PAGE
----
I started reading the book by John Bolton, the former national security adviser to US President Donald Trump, and then I tried to imagine what would happen in the White House if a Greek-Turkish crisis were to break out by the end of 2020.
The stories I’ve heard so far about how the American president perceives and handles foreign policy issues range from funny to extremely worrisome.
When he visited the White House as prime minister, Alexis Tsipras raised – as is always the case – the issues that concern Greece in relation to Turkey. He referred to the threat in the Aegean, the escalation of tension and the Cyprus issue.
Trump’s comment was something along the lines of: “[Recep Tayyip] Erdogan is a good guy. He is great for business. Why don’t you make a deal with him?” It was clear that in his mind there was no difference whether the discussion was about building a hotel in Istanbul or the sensitive issue of a country’s national sovereignty.
When the next prime minister who visited the White House again explained Greece’s national red lines in the event that Turkey decided to conduct exploratory activities within Greece’s continental shelf, the answer surprised those that were sitting at the big table.
“Sometimes it’s not a bad idea to push things to extremes before an agreement is reached. I keep doing it.” was more or less the president’s comment. Another US official had to intervene and explained that a military incident in the Eastern Mediterranean is no laughing matter because it can easily destabilize the whole region.
Reading “The Room Where it Happened” – whose author is no “dove” – you realize that Trump’s mind sees all foreign policy matters in the same unorthodox or irrational way. He changes his mind, he gets angry, makes personal deals, ignores and systematically undercuts his advisers, and he hates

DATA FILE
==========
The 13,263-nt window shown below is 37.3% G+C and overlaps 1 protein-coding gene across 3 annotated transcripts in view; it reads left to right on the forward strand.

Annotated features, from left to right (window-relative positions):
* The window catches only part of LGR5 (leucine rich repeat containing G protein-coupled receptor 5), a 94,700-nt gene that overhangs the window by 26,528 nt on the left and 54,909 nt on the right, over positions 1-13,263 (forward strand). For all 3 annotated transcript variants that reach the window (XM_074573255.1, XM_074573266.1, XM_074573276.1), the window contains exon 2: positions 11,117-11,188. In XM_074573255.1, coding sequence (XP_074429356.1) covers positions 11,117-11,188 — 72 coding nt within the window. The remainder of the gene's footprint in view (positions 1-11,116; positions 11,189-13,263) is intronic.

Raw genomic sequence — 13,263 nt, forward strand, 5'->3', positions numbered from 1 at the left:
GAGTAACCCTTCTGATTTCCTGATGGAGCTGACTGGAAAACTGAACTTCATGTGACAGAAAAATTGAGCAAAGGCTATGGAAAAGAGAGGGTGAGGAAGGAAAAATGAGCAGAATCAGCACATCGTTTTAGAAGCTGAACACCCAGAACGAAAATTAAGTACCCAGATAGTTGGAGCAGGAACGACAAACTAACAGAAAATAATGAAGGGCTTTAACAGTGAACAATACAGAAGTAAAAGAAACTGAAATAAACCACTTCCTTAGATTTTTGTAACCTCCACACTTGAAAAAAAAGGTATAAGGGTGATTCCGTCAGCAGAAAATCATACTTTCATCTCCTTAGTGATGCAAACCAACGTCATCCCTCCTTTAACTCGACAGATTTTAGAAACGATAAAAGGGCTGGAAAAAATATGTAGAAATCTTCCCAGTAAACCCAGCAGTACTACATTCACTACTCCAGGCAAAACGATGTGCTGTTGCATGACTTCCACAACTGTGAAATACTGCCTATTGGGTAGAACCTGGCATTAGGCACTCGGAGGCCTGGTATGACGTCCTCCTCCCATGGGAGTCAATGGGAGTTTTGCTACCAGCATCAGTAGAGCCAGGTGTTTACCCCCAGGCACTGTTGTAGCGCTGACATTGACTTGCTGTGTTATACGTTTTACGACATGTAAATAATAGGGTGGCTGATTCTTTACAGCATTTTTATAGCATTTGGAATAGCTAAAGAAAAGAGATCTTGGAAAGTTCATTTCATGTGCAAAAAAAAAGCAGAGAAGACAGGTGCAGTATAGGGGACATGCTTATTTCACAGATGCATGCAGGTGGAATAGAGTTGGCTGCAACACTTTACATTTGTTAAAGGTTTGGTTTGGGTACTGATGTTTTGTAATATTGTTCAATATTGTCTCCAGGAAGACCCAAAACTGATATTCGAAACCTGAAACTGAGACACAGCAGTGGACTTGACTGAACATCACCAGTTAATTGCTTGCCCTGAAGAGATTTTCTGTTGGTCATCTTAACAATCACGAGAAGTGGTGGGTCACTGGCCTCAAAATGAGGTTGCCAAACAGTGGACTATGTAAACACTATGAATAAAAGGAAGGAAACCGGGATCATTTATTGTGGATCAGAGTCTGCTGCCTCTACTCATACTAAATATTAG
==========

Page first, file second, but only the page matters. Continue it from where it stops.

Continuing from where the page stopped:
the deep state in Washington. In other words, the traditional mechanisms of American foreign policy have collapsed and nothing is like it was.
What does this mean in practice? That this period is reminiscent of 1974 because there was also a power vacuum in the US then. Now, however, things are more dangerous and will be so for the next few months. If something serious occurs in the Aegean or south of Crete no one knows who to call in Washington or what response will be given from the other side of the Atlantic. Middle-ranking officials and Congress members will play their part but decisions are taken at the White House.
Experienced handlers of Greek-American relations consider that Secretary of State Mike Pompeo will want to play a leading role in such a crisis. But this is merely speculation; they do not know this for sure. And this is because, during this period, no one can make any accurate predictions as to how decisions will be taken in Washington. And if there are any doubts over this, they can read Bolton’s book.